AMR’s Martin has a powerful analogy for thinking about this problem. “ERP drained the swamp and showed us where the rocks were,” he says. “Now we have to blow them up.”

Looking back, Eggleton says that many authorities agree that ERP was a success in terms of added value to customers. “Businesses got a new view of the truth,” he says. “Where ERP didn’t work was where companies didn’t also take a fundamental look at what they were doing, and thus did not change their processes or practices fundamentally enough.”

Qualsys’ Bendall bluntly responds: “Most big ideas – quality management included – are never implemented properly. You can’t implement big wodges of software without really understanding the processes and rat runs underneath which in all organisations are how things really get done.”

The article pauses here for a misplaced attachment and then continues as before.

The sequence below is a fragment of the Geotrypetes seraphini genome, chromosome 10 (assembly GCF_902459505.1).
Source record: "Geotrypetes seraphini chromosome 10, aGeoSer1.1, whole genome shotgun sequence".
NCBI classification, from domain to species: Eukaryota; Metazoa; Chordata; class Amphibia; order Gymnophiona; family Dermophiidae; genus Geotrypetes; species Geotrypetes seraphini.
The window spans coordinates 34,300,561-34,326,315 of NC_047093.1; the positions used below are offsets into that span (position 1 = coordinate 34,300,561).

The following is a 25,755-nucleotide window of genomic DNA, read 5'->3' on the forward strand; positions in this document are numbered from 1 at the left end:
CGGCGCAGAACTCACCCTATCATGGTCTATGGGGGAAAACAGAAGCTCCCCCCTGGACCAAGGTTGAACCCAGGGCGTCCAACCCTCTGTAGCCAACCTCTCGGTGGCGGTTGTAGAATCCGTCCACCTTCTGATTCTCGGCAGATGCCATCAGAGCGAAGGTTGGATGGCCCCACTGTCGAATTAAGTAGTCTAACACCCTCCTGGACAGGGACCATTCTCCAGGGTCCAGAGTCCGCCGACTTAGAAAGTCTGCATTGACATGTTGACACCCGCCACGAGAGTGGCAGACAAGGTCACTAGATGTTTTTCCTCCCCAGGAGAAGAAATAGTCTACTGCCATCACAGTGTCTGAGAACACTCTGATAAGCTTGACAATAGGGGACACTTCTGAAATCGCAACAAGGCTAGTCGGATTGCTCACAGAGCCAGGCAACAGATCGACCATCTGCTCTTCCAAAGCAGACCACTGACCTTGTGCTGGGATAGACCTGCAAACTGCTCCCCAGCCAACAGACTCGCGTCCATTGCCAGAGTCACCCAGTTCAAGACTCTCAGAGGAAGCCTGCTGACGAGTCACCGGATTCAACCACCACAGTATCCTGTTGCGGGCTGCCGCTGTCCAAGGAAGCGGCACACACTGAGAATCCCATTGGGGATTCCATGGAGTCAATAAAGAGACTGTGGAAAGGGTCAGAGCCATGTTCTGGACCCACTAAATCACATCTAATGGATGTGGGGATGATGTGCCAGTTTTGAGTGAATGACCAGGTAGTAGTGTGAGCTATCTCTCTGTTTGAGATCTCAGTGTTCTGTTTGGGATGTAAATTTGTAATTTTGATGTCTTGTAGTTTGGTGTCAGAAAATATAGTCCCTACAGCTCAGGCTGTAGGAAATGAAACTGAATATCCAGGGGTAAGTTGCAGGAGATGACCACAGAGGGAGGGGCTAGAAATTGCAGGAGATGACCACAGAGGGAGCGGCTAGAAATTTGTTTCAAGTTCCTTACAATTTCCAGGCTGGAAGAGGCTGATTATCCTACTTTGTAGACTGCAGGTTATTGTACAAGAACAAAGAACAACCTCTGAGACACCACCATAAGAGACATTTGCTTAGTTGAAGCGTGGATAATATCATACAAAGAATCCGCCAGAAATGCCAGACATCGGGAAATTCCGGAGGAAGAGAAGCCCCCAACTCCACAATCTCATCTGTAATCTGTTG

Celerant’s De Jonge says: “We’ve finished the period of strong technology push. It’s no longer about blindly putting in lots of IT systems, it’s now much more about business pull. Too many installations got done in line with the tool’s capabilities, not what was strictly appropriate for that client.” ERP systems cost buyers “tremendous” amounts of money, says De Jonge. Add to that the value represented in legacy systems not being properly exploited, and you have opportunity. “If the customer feels that a blanket solution was installed which was not really customised for his needs, but that he still feels it’s a great tool that can help him, what’s needed is an interface to that and the legacy systems behind it. It’s no longer about big trends like ERP, but about capitalising on existing investment.”